“Part of our objective here and the reason why we are on the campus is because we contribute to the overall retention of University of Arizona students,” he says. “We are up there with the five- or six-year retention rate with the rest of the university. … We are extremely proud of the fact that students enrolled in [the] SALT Center are graduating and being retained. Our students now have the opportunity to be not only successful at the college level, but to pursue the careers they always dreamed of.”
Some schools, such as the University of Colorado-Denver, that don’t have vast programs for students with learning disabilities are trying to come up with creative solutions to help retain them. Dr. Raul Cardenas, associate vice chancellor for student affairs at the University of Colorado-Denver, says that in the last year, the university has begun an outreach program to all faculty members.
“Our faculty see students more than anybody else,” says Cardenas. “We’re reaching out and providing them with the necessary information and tools. Our goal is to continue to meet continuously with groups of faculty to talk about students with different types of challenges. We’ve been able to increase the awareness of faculty and increase [the] number of referrals.”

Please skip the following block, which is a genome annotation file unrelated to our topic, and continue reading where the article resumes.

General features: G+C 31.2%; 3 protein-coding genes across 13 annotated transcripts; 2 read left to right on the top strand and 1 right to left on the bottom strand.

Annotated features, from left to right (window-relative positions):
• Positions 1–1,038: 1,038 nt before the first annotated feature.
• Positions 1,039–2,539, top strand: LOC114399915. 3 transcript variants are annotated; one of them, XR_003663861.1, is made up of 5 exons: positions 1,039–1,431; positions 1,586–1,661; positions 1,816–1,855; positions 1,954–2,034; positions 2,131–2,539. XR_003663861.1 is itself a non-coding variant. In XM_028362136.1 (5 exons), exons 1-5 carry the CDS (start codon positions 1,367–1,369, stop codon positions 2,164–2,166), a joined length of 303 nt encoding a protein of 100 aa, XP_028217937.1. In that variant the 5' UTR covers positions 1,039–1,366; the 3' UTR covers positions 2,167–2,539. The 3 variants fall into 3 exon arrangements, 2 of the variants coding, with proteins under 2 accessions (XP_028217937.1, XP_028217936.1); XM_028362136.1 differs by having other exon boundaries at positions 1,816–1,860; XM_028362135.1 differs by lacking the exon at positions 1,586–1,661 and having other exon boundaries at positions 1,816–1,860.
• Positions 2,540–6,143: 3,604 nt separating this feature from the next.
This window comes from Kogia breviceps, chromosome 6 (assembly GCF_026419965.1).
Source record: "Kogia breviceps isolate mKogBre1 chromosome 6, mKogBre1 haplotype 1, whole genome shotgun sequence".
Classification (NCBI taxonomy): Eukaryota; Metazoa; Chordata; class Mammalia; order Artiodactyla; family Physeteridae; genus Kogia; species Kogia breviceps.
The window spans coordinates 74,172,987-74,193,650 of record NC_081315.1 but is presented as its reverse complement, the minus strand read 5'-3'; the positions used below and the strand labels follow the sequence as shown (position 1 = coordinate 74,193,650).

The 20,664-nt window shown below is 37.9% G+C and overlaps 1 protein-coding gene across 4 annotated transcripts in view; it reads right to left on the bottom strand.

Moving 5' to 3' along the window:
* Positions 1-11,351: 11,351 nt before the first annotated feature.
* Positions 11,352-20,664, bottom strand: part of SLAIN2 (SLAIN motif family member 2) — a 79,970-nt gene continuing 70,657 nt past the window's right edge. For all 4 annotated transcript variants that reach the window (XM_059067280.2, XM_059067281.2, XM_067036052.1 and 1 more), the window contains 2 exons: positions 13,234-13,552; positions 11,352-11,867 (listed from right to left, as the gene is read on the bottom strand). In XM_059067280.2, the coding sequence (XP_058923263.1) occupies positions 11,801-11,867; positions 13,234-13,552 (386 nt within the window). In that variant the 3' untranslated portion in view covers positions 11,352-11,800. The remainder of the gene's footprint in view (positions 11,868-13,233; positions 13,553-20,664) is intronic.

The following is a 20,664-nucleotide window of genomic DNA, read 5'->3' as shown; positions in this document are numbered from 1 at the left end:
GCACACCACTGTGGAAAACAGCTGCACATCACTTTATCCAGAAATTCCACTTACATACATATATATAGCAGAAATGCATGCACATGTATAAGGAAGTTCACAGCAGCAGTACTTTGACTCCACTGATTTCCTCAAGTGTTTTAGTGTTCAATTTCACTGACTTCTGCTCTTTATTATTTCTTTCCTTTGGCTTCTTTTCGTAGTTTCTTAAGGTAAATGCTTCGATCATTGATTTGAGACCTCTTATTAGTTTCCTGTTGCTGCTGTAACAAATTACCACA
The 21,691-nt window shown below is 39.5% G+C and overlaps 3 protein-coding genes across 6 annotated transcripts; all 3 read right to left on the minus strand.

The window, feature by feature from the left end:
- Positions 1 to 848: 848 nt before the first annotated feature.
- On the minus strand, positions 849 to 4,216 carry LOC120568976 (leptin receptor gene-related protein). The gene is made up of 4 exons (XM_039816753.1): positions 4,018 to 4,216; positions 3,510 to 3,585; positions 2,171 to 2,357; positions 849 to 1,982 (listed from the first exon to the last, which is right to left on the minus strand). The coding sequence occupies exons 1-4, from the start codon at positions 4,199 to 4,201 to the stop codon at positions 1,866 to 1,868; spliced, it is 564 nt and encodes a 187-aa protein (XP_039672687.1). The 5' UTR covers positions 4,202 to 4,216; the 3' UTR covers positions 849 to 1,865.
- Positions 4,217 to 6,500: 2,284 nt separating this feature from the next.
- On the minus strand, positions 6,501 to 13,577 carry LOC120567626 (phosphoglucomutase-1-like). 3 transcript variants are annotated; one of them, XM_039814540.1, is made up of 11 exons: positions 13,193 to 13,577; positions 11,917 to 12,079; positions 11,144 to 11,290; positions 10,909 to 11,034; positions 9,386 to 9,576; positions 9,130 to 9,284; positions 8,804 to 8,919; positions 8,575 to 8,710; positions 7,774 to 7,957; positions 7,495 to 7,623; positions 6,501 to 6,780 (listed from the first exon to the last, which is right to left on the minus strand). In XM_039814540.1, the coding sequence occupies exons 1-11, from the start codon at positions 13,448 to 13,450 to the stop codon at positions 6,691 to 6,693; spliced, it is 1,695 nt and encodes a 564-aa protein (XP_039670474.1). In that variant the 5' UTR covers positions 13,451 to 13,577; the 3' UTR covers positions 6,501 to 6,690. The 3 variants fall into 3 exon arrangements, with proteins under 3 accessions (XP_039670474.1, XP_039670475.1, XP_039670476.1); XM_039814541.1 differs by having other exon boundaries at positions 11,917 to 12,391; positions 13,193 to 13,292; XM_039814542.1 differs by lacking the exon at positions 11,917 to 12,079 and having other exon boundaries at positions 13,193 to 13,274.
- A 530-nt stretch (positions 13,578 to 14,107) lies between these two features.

While it’s too early to demonstrate impact, he says, since launching the faculty outreach initiative, visits to the counseling and disability outreach center have increased by at least 10 percent.
“From my retention perspective, the more they access services, the more apt they are to continue,” he says. “Students that are less engaged are the ones we, as a university, tend to lose.
“In my 25-plus years in higher education, the number of students with mental or emotional issues has dramatically increased. We don’t know what the cause is; we just know we need to help identify them. The longer we go at not identifying them, the less likely they will receive treatment.”